How the IRS Could Be the Deciding Factor in the Legalization of Cannabis

Jeff Siegel

Written By Jeff Siegel

Posted October 25, 2021

The quickest way to get the government to sign off on something is to present it as a profitable opportunity. 

Such is the case with cannabis, the long-stigmatized plant that has proven to be far less dangerous than the prohibition of it.

It’s no secret that the war on drugs has been a massive failure. Yet even today, with nearly every state in the U.S. having some kind of cannabis legalization on the books, the government continues to drag its feet.

And it doesn’t matter which political party is squatting at 1600 Pennsylvania Avenue. Republicans and Democrats alike have ignored the dangers of cannabis prohibition in an effort to appease special interests and old people who make fat campaign contributions while warning their partisan prostitutes of the dangers of the devil’s lettuce.

Even Joe Biden, who progressives love to claim as their own, has continued to look the other way as the country demands not only the full decriminalization of cannabis but the legalization of it as well.

Bottom line: Common sense doesn’t get politicians to do the right thing — but money does. 

The Government Wants Its Money

It didn’t make many headlines, but a recent announcement from an IRS official is absolutely newsworthy.

As reported by Kyle Jaeger of Marijuana Moment at an event hosted by UCLA’s Annual Tax Controversy Institute, the IRS’ Cassidy Collins discussed the “‘special type of collection challenge’ the agency faces when it comes to working with cannabis businesses while the product remains federally illegal.”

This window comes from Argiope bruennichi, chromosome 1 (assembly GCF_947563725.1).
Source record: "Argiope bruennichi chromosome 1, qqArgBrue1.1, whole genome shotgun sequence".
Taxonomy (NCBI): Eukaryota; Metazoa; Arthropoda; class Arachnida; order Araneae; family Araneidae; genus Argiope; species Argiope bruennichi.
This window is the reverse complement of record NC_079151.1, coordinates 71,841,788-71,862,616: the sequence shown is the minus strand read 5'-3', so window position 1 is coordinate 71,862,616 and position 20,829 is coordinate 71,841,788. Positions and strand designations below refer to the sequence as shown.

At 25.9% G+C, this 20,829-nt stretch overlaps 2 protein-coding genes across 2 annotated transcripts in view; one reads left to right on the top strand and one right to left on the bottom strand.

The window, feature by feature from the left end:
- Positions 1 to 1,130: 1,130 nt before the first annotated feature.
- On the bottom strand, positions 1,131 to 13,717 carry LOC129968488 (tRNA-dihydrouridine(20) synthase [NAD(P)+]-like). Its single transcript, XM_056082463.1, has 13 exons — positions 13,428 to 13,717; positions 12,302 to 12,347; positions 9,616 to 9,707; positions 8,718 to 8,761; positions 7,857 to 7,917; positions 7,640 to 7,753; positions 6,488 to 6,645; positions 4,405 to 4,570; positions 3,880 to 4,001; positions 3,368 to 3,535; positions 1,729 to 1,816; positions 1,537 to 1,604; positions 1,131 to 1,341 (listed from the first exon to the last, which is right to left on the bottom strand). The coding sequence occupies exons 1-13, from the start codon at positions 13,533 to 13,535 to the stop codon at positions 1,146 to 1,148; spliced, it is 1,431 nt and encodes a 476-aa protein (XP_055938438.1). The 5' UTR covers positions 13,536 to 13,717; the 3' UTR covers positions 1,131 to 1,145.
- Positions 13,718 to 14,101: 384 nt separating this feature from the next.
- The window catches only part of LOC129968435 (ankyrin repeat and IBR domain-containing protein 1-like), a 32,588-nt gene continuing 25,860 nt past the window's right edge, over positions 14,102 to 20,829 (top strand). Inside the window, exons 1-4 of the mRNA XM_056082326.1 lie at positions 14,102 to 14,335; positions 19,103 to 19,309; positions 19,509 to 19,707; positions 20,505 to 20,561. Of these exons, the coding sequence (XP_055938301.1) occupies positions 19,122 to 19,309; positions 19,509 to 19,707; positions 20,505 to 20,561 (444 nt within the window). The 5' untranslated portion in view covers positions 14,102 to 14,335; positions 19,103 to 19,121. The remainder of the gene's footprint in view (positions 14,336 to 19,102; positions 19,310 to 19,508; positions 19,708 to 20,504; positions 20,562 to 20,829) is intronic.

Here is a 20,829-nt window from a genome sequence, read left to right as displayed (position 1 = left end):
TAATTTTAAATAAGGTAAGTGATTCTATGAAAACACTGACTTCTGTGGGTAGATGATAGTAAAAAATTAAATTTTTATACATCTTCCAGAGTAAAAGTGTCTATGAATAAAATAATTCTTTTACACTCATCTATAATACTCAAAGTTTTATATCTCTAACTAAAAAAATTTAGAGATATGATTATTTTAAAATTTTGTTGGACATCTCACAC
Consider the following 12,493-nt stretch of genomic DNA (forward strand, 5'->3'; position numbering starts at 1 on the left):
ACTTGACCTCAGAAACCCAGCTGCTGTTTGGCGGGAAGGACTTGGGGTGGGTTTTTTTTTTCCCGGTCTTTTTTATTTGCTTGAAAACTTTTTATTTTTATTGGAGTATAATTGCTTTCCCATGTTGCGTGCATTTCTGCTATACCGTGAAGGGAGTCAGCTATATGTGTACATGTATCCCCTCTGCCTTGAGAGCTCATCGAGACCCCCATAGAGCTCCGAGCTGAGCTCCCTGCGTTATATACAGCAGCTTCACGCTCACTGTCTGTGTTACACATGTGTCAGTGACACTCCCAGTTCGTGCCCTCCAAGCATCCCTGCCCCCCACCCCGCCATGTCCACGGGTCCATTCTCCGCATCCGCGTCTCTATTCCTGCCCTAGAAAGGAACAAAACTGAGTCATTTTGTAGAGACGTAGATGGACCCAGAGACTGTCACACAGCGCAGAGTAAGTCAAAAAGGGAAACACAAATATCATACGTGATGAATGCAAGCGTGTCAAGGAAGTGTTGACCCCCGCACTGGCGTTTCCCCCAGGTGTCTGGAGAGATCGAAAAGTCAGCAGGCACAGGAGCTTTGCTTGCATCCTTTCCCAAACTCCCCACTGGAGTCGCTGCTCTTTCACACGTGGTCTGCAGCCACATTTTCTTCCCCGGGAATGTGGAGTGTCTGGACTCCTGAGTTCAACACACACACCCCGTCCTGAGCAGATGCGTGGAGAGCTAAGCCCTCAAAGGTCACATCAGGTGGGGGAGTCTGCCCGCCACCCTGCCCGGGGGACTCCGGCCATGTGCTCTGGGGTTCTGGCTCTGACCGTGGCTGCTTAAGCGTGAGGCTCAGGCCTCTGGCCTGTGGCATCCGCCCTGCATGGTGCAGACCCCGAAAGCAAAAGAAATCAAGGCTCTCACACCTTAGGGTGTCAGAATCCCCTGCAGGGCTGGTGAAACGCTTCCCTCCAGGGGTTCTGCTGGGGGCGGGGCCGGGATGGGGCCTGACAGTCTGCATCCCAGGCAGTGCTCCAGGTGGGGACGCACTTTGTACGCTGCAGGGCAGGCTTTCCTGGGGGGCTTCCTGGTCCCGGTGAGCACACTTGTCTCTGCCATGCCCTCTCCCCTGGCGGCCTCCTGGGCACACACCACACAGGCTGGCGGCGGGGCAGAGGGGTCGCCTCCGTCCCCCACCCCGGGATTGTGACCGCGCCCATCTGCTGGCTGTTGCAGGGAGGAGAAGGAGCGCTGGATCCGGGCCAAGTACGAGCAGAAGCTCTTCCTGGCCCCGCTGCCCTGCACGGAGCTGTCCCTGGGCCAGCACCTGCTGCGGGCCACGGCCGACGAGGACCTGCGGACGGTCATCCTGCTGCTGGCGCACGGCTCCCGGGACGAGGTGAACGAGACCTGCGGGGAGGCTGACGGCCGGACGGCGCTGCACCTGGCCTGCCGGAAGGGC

Here’s what Collins had to say:

There’s been a number of legislative bills that have been introduced — and I am definitely not expressing any opinion personally or on behalf of the IRS about any pending or proposed legislation. But it is interesting to note that, if the law changed so that the marijuana businesses could have banks, that would make the IRS’ job to collect [taxes] a lot easier. As part of collection, we want the money. That’s our end goal there.

It’s no secret that the federal government is grasping at straws to get more tax revenues in its coffers.  Look no further than recent proposals that require financial institutions to report deposits and withdrawals of all business and personal accounts with balances of more than $600 to the IRS.

It’s absolutely absurd.

But what’s even more absurd is that particular proposal came before any attempts from the White House to push for cannabis banking reform, which would actually allow the government to get its filthy lucre a lot quicker.

It would rather violate your privacy and monitor your banking records than end the prohibition on cannabis. 

Of course, now that the IRS is speaking out, this could move the needle. After all, Cassidy Collins is not some random IRS employee — she is a senior counsel in the IRS Office of Chief Counsel.

This is certainly excellent news for cannabis investors, particularly those with exposure to some of the stronger U.S. players, such as Curaleaf (OTCBB: CURLF), MariMed (OTCBB: MRMD), and Innovative Industrial Properties (NYSE: IIPR).

That being said, the IRS can’t magically move mountains overnight, but the office responsible for collecting cash is piping up — and this will get the attention of the White House and, more specifically, the higher-ups at the Treasury Department. 

Truth is, as much as some of these knuckle-dragging bureaucrats hate the idea of legalizing cannabis, tax revenue shortfalls may end up being far more motivational than outdated hang-ups about weed.

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